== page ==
IRS Letter 6174-A, Questions Every Recipient Should be Asking
By Alexander Kugelman | July 19, 2019
Did you recently receive Letter 6174-A from the IRS. This is what you should about it and the questions you should be asking.
- Is this the IRS acting on Coinbase summons information? It is a reasonable assumption, but the notice does not explicitly state that. The notice indicates that the IRS “has information”, which could be from Coinbase or other sources. Because Coinbase challenged the summons in US District Court, the summons itself became public. By doing so, Coinbase gave its account holders some notice. Further, Coinbase contacted its affected account holder directly. It is important to appreciate that IRS could have summonsed information from other third parties – including US exchanges – that complied with the summons.
- Is this an IRS Audit notice? Interestingly, it is not. Rather, this is the IRS indicating that it has information relative a specific taxpayer. An audit notice would identify a tax year and tax form. This appears to be the IRS inviting taxpayers to report these items without devoting resources involved in an audit. However, it is entirely possible that the IRS will audit taxpayers in the future.
- What should I do if I already reported gains and losses from cryptocurrency? The notice is directing taxpayers to file amended returns, if needed. Likely, the IRS has data showing trading activity but not complete information demonstrating net taxable income. If you are confident that you fully reported your transactions, then the best advise is to preserve your records and wait. The IRS may still audit your tax return, which means you will need your cryptocurrency accounting, exchange ledgers, bank statements and any other information supporting the information reported on your return.
- What if I did not report anything because I owed no tax or lost money? A taxpayer should amend the return to reflect all trades. First, a cryptocurrency sale or trade is treated as a capital loss or gain (think a sale of stock). A taxpayer is required to report the sale or trade even if it is a loss. To so, a taxpayer must report the basis and date purchased. The IRS will assume a zero basis and calculate a short term capital gain. A taxpayer that did not report trades will objectively appear as unreported gains
- What if I did not report anything because I made like-kind exchanges? You have not reported anything and must take action. First, each like-kind exchange must be timely reported on Form 8824. For those that did not identify transactions with a timely filed return, IRS is very likely to reject for procedural reasons. Second, IRS is likely to conclude that cryptocurrency trades do not qualify for like-kind treatment under Sec. 1031.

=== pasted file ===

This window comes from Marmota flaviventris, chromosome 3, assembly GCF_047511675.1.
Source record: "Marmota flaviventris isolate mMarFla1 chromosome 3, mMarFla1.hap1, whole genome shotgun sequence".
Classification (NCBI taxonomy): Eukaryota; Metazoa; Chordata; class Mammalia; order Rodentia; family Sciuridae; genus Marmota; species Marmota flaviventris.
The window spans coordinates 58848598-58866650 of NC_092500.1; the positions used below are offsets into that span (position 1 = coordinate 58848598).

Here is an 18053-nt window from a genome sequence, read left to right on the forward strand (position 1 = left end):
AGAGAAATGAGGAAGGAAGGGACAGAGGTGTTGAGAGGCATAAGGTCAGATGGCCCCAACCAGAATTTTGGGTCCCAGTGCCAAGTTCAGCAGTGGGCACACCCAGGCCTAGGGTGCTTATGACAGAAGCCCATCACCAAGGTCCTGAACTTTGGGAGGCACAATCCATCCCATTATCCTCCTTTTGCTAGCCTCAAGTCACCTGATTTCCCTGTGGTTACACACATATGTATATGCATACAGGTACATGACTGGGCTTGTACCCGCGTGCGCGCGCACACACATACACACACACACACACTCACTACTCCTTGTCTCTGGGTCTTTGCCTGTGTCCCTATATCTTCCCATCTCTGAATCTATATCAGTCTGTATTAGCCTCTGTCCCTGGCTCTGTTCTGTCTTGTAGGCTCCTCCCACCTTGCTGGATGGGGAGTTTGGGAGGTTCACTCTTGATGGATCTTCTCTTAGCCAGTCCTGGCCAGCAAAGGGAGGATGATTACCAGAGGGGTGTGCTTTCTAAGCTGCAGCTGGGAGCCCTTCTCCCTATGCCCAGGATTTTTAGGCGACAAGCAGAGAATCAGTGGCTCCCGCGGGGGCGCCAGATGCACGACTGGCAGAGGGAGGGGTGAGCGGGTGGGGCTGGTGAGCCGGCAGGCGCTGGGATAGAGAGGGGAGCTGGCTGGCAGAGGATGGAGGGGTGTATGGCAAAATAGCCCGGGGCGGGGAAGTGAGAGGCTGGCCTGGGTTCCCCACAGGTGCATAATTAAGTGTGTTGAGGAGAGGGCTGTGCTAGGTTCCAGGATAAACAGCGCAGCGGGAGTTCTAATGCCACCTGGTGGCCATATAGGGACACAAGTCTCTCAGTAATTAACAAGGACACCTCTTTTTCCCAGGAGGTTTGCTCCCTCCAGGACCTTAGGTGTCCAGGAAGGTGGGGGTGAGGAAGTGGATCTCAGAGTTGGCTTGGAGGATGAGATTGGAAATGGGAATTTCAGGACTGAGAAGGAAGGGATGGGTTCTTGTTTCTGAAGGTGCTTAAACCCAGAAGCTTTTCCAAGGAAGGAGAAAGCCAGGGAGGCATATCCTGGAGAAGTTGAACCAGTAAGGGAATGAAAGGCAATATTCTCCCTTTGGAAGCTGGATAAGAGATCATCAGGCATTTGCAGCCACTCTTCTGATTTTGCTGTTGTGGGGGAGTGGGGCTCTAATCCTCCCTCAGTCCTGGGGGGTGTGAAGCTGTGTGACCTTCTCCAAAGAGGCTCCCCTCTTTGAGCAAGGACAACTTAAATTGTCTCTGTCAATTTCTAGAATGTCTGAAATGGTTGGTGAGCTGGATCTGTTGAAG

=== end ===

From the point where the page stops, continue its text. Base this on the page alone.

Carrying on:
- What if I timely reported like-kind transactions on my tax return and Form 8824? You are in pretty good position. While IRS may challenge that tax treatment, you timely disclosed the transactions. IRS may never challenge it because it is many years ago. Or the IRS may focus on other taxpayers that did not report their transactions. In any event, you would be well served in preserving all relevant records, including trading ledgers, cryptocurrency accounting and tax returns.
- Will I avoid criminal prosecution if I amend my returns now? It is not guaranteed but it generally would reduce criminal exposure. The IRS has now put you on notice that you should be reporting cryptocurrency gains. Failure to take action now would remove argument that unreported income resulted from misunderstanding or negligence. It is possible that IRS could still criminally investigate information on an amended return, that is the exception. IRS has limited resources – both for audits and criminal investigations. A taxpayer that amends returns is more likely than not to reduce odds of audit or criminal investigation.
For more information visit our other posts on the subject, IRS Launches Cryptocurrency Enforcement Campaign Likely Targeting Coinbase Account Holders and IRS: Altcoin Trading is Taxable Event.We Can Help with Your Cryptocurrency Tax Compliance
Kugelman Law is a tax law firm experienced with cryptocurrency tax reporting. We have helped hundreds of taxpayers account and report cryptocurrency gains. Our tax professionals are experienced with recreating missing trading data and dealing with high volume and complex trading activity. Let our team of experienced attorney and tax professionals to bring you into compliance, defend you in your audit, or represent you in a criminal investigation.